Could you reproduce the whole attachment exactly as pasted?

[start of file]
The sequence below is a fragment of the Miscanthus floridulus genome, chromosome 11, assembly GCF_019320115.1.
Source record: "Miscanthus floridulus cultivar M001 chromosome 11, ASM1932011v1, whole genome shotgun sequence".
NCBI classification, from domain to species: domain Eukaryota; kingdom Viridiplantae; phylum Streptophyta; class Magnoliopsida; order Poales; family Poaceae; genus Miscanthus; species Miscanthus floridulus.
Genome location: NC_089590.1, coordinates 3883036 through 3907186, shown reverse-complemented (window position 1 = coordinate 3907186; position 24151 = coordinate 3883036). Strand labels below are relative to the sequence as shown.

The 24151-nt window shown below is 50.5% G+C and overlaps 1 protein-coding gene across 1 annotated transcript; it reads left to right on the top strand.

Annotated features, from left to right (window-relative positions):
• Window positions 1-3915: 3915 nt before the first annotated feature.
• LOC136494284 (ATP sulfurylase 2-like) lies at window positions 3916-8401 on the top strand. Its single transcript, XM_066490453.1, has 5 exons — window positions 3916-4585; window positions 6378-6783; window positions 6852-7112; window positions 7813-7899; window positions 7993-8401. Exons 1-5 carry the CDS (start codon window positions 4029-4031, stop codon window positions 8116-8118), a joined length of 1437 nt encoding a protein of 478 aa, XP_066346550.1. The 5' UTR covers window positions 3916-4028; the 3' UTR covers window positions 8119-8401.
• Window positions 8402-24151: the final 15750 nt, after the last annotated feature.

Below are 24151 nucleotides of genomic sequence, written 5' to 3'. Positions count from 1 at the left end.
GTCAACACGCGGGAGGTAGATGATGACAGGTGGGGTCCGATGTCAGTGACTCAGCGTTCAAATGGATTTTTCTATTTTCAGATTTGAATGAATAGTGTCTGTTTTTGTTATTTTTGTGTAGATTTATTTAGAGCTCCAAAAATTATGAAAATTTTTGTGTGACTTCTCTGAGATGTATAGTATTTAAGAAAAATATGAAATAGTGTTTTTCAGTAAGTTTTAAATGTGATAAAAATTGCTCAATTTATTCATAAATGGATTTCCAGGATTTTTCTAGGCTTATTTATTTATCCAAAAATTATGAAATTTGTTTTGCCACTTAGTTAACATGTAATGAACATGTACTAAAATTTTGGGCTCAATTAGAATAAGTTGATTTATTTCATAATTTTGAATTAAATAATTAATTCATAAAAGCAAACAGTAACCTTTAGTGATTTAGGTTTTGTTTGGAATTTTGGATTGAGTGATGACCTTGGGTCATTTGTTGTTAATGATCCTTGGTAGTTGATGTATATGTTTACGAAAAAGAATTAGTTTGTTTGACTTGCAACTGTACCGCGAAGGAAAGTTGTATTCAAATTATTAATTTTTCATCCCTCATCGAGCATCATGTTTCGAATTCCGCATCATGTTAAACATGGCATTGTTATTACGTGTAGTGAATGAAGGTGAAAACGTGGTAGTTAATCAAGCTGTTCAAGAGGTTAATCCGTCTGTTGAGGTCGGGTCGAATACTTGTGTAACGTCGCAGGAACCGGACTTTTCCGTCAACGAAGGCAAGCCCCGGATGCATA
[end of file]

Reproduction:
The sequence below is a fragment of the Miscanthus floridulus genome, chromosome 11, assembly GCF_019320115.1.
Source record: "Miscanthus floridulus cultivar M001 chromosome 11, ASM1932011v1, whole genome shotgun sequence".
NCBI classification, from domain to species: domain Eukaryota; kingdom Viridiplantae; phylum Streptophyta; class Magnoliopsida; order Poales; family Poaceae; genus Miscanthus; species Miscanthus floridulus.
Genome location: NC_089590.1, coordinates 3883036 through 3907186, shown reverse-complemented (window position 1 = coordinate 3907186; position 24151 = coordinate 3883036). Strand labels below are relative to the sequence as shown.

The 24151-nt window shown below is 50.5% G+C and overlaps 1 protein-coding gene across 1 annotated transcript; it reads left to right on the top strand.

Annotated features, from left to right (window-relative positions):
• Window positions 1-3915: 3915 nt before the first annotated feature.
• LOC136494284 (ATP sulfurylase 2-like) lies at window positions 3916-8401 on the top strand. Its single transcript, XM_066490453.1, has 5 exons — window positions 3916-4585; window positions 6378-6783; window positions 6852-7112; window positions 7813-7899; window positions 7993-8401. Exons 1-5 carry the CDS (start codon window positions 4029-4031, stop codon window positions 8116-8118), a joined length of 1437 nt encoding a protein of 478 aa, XP_066346550.1. The 5' UTR covers window positions 3916-4028; the 3' UTR covers window positions 8119-8401.
• Window positions 8402-24151: the final 15750 nt, after the last annotated feature.

Below are 24151 nucleotides of genomic sequence, written 5' to 3'. Positions count from 1 at the left end.
GTCAACACGCGGGAGGTAGATGATGACAGGTGGGGTCCGATGTCAGTGACTCAGCGTTCAAATGGATTTTTCTATTTTCAGATTTGAATGAATAGTGTCTGTTTTTGTTATTTTTGTGTAGATTTATTTAGAGCTCCAAAAATTATGAAAATTTTTGTGTGACTTCTCTGAGATGTATAGTATTTAAGAAAAATATGAAATAGTGTTTTTCAGTAAGTTTTAAATGTGATAAAAATTGCTCAATTTATTCATAAATGGATTTCCAGGATTTTTCTAGGCTTATTTATTTATCCAAAAATTATGAAATTTGTTTTGCCACTTAGTTAACATGTAATGAACATGTACTAAAATTTTGGGCTCAATTAGAATAAGTTGATTTATTTCATAATTTTGAATTAAATAATTAATTCATAAAAGCAAACAGTAACCTTTAGTGATTTAGGTTTTGTTTGGAATTTTGGATTGAGTGATGACCTTGGGTCATTTGTTGTTAATGATCCTTGGTAGTTGATGTATATGTTTACGAAAAAGAATTAGTTTGTTTGACTTGCAACTGTACCGCGAAGGAAAGTTGTATTCAAATTATTAATTTTTCATCCCTCATCGAGCATCATGTTTCGAATTCCGCATCATGTTAAACATGGCATTGTTATTACGTGTAGTGAATGAAGGTGAAAACGTGGTAGTTAATCAAGCTGTTCAAGAGGTTAATCCGTCTGTTGAGGTCGGGTCGAATACTTGTGTAACGTCGCAGGAACCGGACTTTTCCGTCAACGAAGGCAAGCCCCGGATGCATA